The wind is always the best at Shacks. It is usually the most windy spot on the Northwest coast, especially in the winter months. For windsurfers your sail size can range anywhere from a 6.0 to a 5.0 depending on your size and a wave board. Kiteboarders would do well with a 9.5 to 11.5 Naish size equivalent. I have seen some strong winds blow through, where a tiny sail or kite would do, but then it is usually only the hardy who would brave the white water that comes along with the strong winds.

Other Activities
If the wind disappears, there is still plenty to do along the North West Coast. Some of Puerto Rico's best diving can be found right at Shacks Beach. It is recommended that you go out with someone who knows what they are doing because it is a tricky but very exciting dive site. There is also great boat diving to be found all along the coast heading south, try Aquatica Aguadilla Underwater Adventures, 787-890-6071. For those who like to snorkel, you can do so inside the reef at Shacks Beach, but make sure you check with a local about the currents and conditions before heading out. There are all sorts of reef fish and coral formations that come very close into shore, but once again, check with locals about tides and currents. Tropical Tours is located very close to Shacks beach and offers horseback riding on trails, the beach, and in the jungle. It is well run by a husband and wife team and the tours are worth checking out (787-872-9256).

This area of Puerto Rico is also famous for it's world class surf break; starting in the Northwest Corner of Isabella, all the way to Ricon, and a few points further south from there. All the windsurfing and kitesurfing spots double as surf spots when the wind is down and the waves are up. The best place to go if you are just learning to surf is Jobos Beach because it has the most gentle of breaks. Any local surfer will give you the low-down on where to go based the swell direction and your skill level. There are plenty of surf shops all over the area to buy, rent or repair boards.

Probably the most wonderful thing about coming to this remote spot in Puerto Rico, is that you can also do nothing but sit on the beach and enjoy the solitude. The beaches along this coast are long enough so that you can find your own private spot if you are willing to walk along them for a few moments. Pack a picnic lunch and make sure you bring beverages for when the sun goes down; here you will find some of the most dramatic sunsets in the Caribbean. Like the Northwest coast, these are not to be missed!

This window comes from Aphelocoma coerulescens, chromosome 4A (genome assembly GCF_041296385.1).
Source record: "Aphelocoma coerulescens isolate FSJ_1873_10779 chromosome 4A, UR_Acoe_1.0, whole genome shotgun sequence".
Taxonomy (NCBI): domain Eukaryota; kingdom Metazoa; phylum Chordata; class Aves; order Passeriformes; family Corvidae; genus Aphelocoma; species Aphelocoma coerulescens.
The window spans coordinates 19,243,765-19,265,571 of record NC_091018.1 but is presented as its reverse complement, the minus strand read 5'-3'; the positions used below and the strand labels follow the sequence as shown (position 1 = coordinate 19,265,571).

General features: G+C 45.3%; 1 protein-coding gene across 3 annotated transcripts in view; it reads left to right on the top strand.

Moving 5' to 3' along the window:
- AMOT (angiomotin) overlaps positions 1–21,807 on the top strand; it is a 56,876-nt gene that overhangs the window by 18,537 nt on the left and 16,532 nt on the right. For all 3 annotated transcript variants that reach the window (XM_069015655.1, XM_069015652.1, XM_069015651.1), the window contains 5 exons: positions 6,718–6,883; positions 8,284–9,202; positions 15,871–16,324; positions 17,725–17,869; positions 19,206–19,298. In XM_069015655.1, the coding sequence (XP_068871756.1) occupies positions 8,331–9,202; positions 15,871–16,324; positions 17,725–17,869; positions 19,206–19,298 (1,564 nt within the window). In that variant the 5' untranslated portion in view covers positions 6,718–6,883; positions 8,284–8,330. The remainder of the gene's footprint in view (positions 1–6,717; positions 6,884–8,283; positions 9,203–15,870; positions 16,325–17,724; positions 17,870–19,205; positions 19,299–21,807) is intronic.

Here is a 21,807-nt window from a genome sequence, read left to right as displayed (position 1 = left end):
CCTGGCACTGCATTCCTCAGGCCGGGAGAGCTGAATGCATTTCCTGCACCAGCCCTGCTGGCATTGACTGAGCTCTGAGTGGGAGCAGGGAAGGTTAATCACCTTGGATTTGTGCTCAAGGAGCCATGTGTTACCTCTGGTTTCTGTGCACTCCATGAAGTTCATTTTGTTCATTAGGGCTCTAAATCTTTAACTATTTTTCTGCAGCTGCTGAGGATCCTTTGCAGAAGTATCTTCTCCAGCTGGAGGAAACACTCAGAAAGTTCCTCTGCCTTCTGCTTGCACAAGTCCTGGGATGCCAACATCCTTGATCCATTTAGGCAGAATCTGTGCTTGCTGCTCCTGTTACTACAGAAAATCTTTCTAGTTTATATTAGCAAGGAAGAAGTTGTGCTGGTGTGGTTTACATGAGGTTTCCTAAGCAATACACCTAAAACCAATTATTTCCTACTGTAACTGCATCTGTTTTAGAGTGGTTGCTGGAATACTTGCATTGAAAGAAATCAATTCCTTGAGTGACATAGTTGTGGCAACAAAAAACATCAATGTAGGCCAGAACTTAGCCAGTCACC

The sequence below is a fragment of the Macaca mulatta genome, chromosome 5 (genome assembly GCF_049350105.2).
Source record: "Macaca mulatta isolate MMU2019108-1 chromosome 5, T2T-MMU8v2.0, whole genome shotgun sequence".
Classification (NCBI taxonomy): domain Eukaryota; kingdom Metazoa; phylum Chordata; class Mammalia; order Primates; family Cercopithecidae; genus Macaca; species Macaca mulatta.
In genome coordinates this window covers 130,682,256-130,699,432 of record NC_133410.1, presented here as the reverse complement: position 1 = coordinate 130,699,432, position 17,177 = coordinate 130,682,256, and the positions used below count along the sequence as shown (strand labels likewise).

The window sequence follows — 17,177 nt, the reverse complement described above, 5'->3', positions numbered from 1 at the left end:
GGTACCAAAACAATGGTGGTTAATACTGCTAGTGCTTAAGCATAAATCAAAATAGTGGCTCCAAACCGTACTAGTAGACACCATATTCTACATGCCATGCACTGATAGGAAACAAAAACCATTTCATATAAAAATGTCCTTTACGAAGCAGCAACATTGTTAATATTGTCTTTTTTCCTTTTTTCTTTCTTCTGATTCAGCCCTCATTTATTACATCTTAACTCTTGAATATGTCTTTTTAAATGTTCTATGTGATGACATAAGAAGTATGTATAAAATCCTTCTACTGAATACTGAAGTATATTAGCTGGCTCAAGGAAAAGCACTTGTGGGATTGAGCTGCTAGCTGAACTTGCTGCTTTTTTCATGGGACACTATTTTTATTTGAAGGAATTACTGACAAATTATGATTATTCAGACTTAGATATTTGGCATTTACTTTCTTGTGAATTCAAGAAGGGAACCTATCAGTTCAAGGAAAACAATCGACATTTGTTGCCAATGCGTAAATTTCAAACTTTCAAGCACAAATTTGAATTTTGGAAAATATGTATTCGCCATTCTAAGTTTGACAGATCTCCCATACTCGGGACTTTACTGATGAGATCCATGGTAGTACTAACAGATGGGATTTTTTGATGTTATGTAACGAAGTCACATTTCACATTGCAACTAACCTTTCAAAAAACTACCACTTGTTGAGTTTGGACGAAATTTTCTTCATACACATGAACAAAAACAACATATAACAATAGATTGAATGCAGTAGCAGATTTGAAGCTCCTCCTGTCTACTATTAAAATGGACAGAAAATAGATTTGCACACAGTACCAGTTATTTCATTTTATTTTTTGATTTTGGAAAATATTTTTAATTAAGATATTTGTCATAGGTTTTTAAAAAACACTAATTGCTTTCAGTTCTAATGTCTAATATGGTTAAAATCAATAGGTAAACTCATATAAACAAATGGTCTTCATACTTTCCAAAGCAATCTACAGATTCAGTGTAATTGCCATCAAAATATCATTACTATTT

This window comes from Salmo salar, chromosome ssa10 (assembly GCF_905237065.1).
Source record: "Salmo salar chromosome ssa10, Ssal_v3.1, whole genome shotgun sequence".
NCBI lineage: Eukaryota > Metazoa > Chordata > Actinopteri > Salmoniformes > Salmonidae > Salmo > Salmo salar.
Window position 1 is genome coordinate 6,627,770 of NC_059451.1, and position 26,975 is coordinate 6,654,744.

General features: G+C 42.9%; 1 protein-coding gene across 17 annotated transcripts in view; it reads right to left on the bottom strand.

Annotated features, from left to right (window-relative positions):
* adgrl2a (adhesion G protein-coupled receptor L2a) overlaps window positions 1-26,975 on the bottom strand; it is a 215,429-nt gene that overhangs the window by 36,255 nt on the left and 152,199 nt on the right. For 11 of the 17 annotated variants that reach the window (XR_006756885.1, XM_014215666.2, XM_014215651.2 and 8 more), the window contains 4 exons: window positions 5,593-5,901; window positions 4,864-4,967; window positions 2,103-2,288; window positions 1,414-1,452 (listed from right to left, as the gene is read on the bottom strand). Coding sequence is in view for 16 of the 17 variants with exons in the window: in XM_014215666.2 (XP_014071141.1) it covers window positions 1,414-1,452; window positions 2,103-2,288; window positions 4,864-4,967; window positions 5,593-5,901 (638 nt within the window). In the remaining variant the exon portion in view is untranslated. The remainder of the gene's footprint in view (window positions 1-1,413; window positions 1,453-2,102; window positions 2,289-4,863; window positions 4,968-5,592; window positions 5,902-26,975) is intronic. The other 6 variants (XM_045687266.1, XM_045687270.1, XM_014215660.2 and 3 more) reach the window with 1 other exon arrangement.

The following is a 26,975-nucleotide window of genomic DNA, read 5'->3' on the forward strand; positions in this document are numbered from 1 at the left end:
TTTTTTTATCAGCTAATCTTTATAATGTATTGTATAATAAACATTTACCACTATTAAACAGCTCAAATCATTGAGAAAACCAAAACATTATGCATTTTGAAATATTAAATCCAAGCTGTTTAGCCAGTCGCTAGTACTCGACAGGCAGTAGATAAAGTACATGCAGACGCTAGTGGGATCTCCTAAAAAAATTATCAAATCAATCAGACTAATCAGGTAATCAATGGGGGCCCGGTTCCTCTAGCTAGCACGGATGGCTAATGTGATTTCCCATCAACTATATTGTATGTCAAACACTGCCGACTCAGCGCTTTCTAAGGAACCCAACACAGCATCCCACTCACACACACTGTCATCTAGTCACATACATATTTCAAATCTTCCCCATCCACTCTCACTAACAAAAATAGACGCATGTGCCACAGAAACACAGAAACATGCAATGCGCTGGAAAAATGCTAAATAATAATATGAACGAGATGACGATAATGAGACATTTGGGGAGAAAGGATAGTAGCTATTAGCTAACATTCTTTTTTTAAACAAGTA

My girlfriend and I spent a week kiting in Bonaire this past November and I have been wanting to write a review for all the kiters out there looking for a great new place to go.
I have been to Bonaire now 8 times now and would generally windsurf or scuba dive as it’s an excellent place for both. My girlfriend and I are still beginners at kiting, climbing that learning curve for our second year now and would highly recommend Bonaire to anyone looking for a great place to kite on a vacation and/or for lessons.
The guys at Kite Bonaire, Stephan and Roan, are exceptionally helpful and simply great people to kite with. The Locals are extremely friendly.
The beach where kiting is allowed (Atlantis and Pink) is off shore wind, so be sure to get help from KiteBonaire if you are not an expert. The beach and the island in general is never crowded and even during peak season, but can be a bit more expensive in the peak season for hotel. Scuba diving is the main tourist draw there so if you dive too, it’s in my opinion, some of the best diving in the Caribbean.
Boniare has excellent food / restaurants and great hotels. ( The Belle Fonte is the my favorite place to stay). On a budget, check out the Lizrard Inn. You will likely want to rent a car even though the island is small, everything is pretty spread out.
Check out the park (Washington) on the far side of the island if there is no wind one day, really nice but takes a whole day to get through (and you need a truck).
If you live in Europe, KLM flies direct there almost daily.
IF you live in the US, it is not easy to get there and generally takes multiple flights as American / Air Jamacia have cancelled their flights there last year. Continental flies direct through Newark, NJ and I think Houston TX, starting in 2006.
If you are considering Aruba to Kite, (I’ve been there to kite as well) Bonaire in my opinion is far better. Fewer crowds, more low key, and less expensive, more beautiful. If you like the wild nightlife , gambling, sandy beaches, etc..Aruba is probably the way to go though. Bonaire is very quiet.
Happy travels

Kirsty Jones Kiteboards from Lanzarote to Morocco

On May 13th, 2006 world wave champion kitesurfer Kirsty Jones from Wales UK, broke the kitesurfing world record by kitesurfing 140 miles from Lanzarote to Morocco, land to land. It took 9 hours, non stop.

She left from the beach in front of Lanzarote's grandest hotel, hotel Salinas in Costa Teguise, at 10am on May 13th and arrived in Tarfaya, Western Sahara, Morocco at 7pm. Her route took her up towards the Northern Sahara then down wind towards her final destination.

Kirsty had encountered very light wind 4 hours into the challenge which slowed her down and caused her to become sea sick because of the choppy sea and swell then luckily the wind picked up and she hit speeds of 40 kms. She was forced to change tack and angle to the wind on a few occasions to ensure she arrived at her destination making the journey even more tiring and difficult.